Just as the San Francisco Police Department has reportedly announced it’s opening an internal affairs investigation based on a consultant’s statements in a file inadvertently leaked by a lawyer to a newspaper, a federal judge in San Jose, Lucy Koh, has released an unintentionally under-redacted file in the nation’s highest-profile patent lawsuit, reports blogger Christopher Danzig for Above the Law. And what was disclosed was information that was no trade secret at all. But that’s hardly surprising, since in this judge’s handling of this case, reports Reuters, accepting sealed files is all but routine, even encouraged:

Koh and U.S. Magistrate Judge Paul Grewal, who oversees certain procedural motions in the case, are newcomers to the federal bench and were both previously intellectual property lawyers representing companies at large law firms. They have not only granted many of Apple and Samsung’s sealing motions, in some cases, they’ve gone a step further.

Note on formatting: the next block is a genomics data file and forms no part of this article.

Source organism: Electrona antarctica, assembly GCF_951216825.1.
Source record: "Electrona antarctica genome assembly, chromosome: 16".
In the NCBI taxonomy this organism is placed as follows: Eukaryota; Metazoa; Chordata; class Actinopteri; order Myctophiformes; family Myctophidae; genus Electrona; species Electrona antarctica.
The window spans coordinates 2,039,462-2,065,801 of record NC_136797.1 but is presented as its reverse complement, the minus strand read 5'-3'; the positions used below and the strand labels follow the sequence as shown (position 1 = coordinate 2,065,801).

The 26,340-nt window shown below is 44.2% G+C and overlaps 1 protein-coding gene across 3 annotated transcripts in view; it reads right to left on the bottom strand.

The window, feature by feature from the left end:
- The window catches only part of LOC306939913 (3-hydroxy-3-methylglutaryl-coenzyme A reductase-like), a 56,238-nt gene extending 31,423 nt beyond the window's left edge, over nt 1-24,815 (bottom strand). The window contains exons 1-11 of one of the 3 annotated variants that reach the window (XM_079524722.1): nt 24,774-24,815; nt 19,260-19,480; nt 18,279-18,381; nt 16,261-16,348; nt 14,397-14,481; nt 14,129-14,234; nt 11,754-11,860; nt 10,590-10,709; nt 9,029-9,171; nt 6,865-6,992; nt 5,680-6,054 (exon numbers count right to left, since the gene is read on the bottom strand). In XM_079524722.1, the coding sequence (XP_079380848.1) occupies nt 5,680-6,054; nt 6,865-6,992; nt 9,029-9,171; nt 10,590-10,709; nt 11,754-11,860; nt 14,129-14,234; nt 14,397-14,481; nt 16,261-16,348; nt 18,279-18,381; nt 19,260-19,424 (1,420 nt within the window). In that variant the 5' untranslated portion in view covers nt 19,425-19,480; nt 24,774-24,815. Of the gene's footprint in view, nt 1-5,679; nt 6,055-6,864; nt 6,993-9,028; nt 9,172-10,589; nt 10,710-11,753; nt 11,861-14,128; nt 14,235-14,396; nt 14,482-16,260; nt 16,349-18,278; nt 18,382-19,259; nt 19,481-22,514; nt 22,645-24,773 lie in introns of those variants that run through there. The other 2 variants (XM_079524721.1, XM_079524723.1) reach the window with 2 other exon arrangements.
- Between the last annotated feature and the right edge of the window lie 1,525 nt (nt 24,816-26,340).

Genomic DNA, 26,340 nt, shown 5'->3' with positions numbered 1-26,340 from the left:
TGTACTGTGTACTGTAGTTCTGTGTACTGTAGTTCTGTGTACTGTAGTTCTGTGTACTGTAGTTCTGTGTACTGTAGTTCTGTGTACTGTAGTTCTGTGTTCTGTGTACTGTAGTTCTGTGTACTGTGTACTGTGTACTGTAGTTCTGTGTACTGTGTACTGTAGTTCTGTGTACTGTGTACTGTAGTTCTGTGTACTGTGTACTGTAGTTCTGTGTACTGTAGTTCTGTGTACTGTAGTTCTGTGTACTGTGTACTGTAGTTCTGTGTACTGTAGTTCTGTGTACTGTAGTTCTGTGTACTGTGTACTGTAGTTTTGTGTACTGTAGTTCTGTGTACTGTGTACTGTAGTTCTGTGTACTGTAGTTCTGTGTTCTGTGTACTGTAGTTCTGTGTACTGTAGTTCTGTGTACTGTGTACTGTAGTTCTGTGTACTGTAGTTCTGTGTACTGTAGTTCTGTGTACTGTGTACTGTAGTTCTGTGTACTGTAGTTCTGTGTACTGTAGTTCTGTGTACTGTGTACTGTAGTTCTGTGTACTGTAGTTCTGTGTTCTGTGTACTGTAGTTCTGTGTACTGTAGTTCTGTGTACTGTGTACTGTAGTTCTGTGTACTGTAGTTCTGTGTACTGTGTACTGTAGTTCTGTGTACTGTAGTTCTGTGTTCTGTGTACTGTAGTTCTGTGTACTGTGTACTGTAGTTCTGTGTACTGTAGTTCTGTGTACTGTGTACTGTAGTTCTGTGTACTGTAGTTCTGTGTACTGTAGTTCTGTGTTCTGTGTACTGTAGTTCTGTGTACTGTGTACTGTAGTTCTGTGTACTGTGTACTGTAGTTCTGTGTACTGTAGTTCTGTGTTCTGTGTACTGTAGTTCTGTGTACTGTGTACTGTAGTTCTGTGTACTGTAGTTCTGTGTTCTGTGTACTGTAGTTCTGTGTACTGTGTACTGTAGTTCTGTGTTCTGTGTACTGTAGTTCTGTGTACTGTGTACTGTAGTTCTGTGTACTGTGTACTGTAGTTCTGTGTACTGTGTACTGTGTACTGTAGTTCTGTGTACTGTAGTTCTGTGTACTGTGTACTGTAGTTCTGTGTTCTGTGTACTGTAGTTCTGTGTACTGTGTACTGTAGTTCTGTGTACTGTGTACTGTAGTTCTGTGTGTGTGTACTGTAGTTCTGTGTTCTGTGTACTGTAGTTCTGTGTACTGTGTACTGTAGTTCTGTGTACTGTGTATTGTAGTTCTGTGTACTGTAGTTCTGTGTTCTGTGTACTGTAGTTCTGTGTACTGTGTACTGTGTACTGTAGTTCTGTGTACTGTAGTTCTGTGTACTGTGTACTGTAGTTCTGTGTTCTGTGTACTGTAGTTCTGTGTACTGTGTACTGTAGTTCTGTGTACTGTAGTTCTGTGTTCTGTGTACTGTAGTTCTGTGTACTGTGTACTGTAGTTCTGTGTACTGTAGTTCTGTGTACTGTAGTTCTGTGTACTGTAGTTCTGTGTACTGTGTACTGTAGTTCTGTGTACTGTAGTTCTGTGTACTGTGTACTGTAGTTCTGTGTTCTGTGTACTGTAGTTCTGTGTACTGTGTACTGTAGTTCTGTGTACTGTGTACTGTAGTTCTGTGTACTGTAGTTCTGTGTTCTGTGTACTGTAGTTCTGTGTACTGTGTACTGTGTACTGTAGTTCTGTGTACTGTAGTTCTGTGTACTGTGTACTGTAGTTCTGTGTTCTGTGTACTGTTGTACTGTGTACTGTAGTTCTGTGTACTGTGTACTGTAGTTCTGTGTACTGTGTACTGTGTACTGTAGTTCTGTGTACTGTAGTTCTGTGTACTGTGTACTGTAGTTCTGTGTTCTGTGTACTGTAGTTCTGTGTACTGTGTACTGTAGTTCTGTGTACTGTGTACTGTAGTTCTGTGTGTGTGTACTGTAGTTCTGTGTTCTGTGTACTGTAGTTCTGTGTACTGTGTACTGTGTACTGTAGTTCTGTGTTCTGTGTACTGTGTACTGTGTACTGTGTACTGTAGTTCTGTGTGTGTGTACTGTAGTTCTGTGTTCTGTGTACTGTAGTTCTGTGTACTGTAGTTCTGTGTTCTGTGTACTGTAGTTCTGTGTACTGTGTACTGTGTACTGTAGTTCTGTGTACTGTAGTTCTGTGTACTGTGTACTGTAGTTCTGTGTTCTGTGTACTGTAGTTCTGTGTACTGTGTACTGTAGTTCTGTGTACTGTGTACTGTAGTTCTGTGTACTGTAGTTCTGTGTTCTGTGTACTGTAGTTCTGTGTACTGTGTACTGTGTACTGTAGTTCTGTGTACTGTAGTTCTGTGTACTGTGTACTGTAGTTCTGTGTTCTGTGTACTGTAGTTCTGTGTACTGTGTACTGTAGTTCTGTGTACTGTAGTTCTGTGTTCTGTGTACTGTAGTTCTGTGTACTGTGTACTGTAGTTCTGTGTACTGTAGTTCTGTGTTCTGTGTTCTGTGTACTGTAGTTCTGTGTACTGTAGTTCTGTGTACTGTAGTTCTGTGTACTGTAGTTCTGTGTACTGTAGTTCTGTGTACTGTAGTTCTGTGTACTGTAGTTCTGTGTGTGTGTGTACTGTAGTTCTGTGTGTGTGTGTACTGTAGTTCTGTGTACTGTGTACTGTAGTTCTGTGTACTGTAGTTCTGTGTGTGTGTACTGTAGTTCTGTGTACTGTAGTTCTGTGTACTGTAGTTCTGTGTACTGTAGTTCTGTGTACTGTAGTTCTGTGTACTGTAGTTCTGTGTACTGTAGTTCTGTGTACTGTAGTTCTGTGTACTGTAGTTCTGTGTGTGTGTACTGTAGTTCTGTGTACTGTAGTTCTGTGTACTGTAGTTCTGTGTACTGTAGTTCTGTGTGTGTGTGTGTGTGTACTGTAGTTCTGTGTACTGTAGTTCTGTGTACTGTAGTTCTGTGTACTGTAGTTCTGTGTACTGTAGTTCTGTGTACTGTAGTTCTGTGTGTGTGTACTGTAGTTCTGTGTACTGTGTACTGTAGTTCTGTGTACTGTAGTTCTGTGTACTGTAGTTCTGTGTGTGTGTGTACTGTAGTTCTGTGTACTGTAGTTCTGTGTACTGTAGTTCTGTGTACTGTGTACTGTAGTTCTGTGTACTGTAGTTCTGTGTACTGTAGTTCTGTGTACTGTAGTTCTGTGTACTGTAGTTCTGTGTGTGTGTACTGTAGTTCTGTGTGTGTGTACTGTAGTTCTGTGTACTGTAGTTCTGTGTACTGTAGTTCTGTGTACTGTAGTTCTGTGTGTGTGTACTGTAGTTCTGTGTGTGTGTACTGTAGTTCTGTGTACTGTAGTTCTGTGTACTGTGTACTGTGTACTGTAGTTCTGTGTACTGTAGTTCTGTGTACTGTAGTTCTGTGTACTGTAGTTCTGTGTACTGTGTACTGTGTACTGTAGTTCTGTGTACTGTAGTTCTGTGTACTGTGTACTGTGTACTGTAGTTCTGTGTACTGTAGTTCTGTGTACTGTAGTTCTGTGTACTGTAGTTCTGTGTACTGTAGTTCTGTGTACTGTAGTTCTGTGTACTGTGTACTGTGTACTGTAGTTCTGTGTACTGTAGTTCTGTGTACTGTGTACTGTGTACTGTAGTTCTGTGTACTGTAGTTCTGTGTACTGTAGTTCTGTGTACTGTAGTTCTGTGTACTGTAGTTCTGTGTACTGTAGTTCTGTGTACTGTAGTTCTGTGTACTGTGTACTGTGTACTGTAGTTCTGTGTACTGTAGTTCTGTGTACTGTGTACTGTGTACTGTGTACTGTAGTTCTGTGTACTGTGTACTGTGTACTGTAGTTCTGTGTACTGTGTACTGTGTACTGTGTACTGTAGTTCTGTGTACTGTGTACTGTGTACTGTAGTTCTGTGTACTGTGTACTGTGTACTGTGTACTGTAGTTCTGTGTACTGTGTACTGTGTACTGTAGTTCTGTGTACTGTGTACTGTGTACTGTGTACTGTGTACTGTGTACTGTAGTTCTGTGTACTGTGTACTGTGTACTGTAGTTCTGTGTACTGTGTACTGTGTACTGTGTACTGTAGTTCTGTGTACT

During an October hearing on the proposed injunction, Koh, unprompted, asked Apple and Samsung if they wanted to seal the courtroom. When the lawyers said such a step wouldn’t be necessary and that they would not mention confidential material during the hearing, Koh commented, “I guess if you all can be careful not to disclose anything that requires sealing, then we can still have that with the open public.”

In contrast, California’s Rule of Court 2.550 states in sections (c), (d) and (e),

Unless confidentiality is required by law, court records are presumed to be open… The court may order that a record be filed under seal only if it expressly finds facts that establish: (1) There exists an overriding interest that overcomes the right of public access to the record; (2) The overriding interest supports sealing the record; (3) A substantial probability exists that the overriding interest will be prejudiced if the record is not sealed; (4) The proposed sealing is narrowly tailored; and (5) No less restrictive means exist to achieve the overriding interest.

As a matter of procedure,

An order sealing the record must (i) specifically set forth the facts that support the findings and (ii) direct the sealing of only those documents and pages, or, if reasonably practicable, portions of those documents and pages, that contain the material that needs to be placed under seal. All other portions of each document or page must be included in the public file.